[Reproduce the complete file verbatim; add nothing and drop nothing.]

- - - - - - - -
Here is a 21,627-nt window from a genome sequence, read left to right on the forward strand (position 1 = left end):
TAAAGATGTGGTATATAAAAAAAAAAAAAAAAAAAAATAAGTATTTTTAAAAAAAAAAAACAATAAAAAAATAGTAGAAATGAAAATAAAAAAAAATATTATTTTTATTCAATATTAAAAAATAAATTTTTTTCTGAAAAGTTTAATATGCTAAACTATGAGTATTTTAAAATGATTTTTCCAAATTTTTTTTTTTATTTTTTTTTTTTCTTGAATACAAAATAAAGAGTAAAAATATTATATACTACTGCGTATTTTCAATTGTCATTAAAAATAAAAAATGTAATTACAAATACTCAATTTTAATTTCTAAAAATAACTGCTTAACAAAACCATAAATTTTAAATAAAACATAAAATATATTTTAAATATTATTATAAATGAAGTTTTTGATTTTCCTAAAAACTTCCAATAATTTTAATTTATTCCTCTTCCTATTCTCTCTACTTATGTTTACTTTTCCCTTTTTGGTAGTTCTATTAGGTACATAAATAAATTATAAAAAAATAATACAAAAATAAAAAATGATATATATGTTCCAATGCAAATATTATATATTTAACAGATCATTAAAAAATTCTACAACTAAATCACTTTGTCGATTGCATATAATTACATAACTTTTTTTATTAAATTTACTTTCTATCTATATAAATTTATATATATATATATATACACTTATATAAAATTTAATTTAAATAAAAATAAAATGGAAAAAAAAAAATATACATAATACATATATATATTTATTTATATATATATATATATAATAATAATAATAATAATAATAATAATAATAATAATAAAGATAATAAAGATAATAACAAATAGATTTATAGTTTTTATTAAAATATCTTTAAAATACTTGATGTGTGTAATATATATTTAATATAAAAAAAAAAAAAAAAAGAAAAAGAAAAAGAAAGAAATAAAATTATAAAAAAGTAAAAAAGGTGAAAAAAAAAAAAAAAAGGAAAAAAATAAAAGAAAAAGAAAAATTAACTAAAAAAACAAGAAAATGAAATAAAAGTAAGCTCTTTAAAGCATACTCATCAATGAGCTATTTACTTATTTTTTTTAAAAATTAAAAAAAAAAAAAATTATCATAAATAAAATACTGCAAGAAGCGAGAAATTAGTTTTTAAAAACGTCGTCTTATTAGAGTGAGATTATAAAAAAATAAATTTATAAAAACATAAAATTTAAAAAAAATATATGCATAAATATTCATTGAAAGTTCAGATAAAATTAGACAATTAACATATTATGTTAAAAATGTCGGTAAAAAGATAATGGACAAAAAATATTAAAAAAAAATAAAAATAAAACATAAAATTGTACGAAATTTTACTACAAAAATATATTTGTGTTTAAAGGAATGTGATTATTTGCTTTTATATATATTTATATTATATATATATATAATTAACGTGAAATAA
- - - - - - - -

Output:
Here is a 21,627-nt window from a genome sequence, read left to right on the forward strand (position 1 = left end):
TAAAGATGTGGTATATAAAAAAAAAAAAAAAAAAAAATAAGTATTTTTAAAAAAAAAAAACAATAAAAAAATAGTAGAAATGAAAATAAAAAAAAATATTATTTTTATTCAATATTAAAAAATAAATTTTTTTCTGAAAAGTTTAATATGCTAAACTATGAGTATTTTAAAATGATTTTTCCAAATTTTTTTTTTTATTTTTTTTTTTTCTTGAATACAAAATAAAGAGTAAAAATATTATATACTACTGCGTATTTTCAATTGTCATTAAAAATAAAAAATGTAATTACAAATACTCAATTTTAATTTCTAAAAATAACTGCTTAACAAAACCATAAATTTTAAATAAAACATAAAATATATTTTAAATATTATTATAAATGAAGTTTTTGATTTTCCTAAAAACTTCCAATAATTTTAATTTATTCCTCTTCCTATTCTCTCTACTTATGTTTACTTTTCCCTTTTTGGTAGTTCTATTAGGTACATAAATAAATTATAAAAAAATAATACAAAAATAAAAAATGATATATATGTTCCAATGCAAATATTATATATTTAACAGATCATTAAAAAATTCTACAACTAAATCACTTTGTCGATTGCATATAATTACATAACTTTTTTTATTAAATTTACTTTCTATCTATATAAATTTATATATATATATATATACACTTATATAAAATTTAATTTAAATAAAAATAAAATGGAAAAAAAAAAATATACATAATACATATATATATTTATTTATATATATATATATATAATAATAATAATAATAATAATAATAATAATAATAATAAAGATAATAAAGATAATAACAAATAGATTTATAGTTTTTATTAAAATATCTTTAAAATACTTGATGTGTGTAATATATATTTAATATAAAAAAAAAAAAAAAAAGAAAAAGAAAAAGAAAGAAATAAAATTATAAAAAAGTAAAAAAGGTGAAAAAAAAAAAAAAAAGGAAAAAAATAAAAGAAAAAGAAAAATTAACTAAAAAAACAAGAAAATGAAATAAAAGTAAGCTCTTTAAAGCATACTCATCAATGAGCTATTTACTTATTTTTTTTAAAAATTAAAAAAAAAAAAAATTATCATAAATAAAATACTGCAAGAAGCGAGAAATTAGTTTTTAAAAACGTCGTCTTATTAGAGTGAGATTATAAAAAAATAAATTTATAAAAACATAAAATTTAAAAAAAATATATGCATAAATATTCATTGAAAGTTCAGATAAAATTAGACAATTAACATATTATGTTAAAAATGTCGGTAAAAAGATAATGGACAAAAAATATTAAAAAAAAATAAAAATAAAACATAAAATTGTACGAAATTTTACTACAAAAATATATTTGTGTTTAAAGGAATGTGATTATTTGCTTTTATATATATTTATATTATATATATATATAATTAACGTGAAATAA